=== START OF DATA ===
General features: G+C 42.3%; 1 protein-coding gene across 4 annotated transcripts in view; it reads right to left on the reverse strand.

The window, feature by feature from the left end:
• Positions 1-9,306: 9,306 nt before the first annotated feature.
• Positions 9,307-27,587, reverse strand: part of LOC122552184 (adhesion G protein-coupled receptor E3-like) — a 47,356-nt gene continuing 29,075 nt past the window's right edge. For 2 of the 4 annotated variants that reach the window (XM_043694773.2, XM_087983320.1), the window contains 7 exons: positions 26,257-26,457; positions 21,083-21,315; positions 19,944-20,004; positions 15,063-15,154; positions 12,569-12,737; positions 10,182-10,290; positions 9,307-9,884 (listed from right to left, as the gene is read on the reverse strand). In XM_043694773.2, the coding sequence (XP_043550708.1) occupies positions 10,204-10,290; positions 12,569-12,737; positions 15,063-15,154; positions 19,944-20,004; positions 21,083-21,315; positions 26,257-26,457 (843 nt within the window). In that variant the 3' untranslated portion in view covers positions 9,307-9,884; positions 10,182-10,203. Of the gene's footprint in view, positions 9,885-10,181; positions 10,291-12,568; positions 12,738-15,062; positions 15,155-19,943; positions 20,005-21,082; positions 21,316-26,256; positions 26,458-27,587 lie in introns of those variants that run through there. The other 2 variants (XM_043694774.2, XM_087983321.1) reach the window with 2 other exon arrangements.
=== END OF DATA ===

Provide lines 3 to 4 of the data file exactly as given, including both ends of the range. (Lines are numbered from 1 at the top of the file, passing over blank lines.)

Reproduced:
• Positions 1-9,306: 9,306 nt before the first annotated feature.
• Positions 9,307-27,587, reverse strand: part of LOC122552184 (adhesion G protein-coupled receptor E3-like) — a 47,356-nt gene continuing 29,075 nt past the window's right edge. For 2 of the 4 annotated variants that reach the window (XM_043694773.2, XM_087983320.1), the window contains 7 exons: positions 26,257-26,457; positions 21,083-21,315; positions 19,944-20,004; positions 15,063-15,154; positions 12,569-12,737; positions 10,182-10,290; positions 9,307-9,884 (listed from right to left, as the gene is read on the reverse strand). In XM_043694773.2, the coding sequence (XP_043550708.1) occupies positions 10,204-10,290; positions 12,569-12,737; positions 15,063-15,154; positions 19,944-20,004; positions 21,083-21,315; positions 26,257-26,457 (843 nt within the window). In that variant the 3' untranslated portion in view covers positions 9,307-9,884; positions 10,182-10,203. Of the gene's footprint in view, positions 9,885-10,181; positions 10,291-12,568; positions 12,738-15,062; positions 15,155-19,943; positions 20,005-21,082; positions 21,316-26,256; positions 26,458-27,587 lie in introns of those variants that run through there. The other 2 variants (XM_043694774.2, XM_087983321.1) reach the window with 2 other exon arrangements.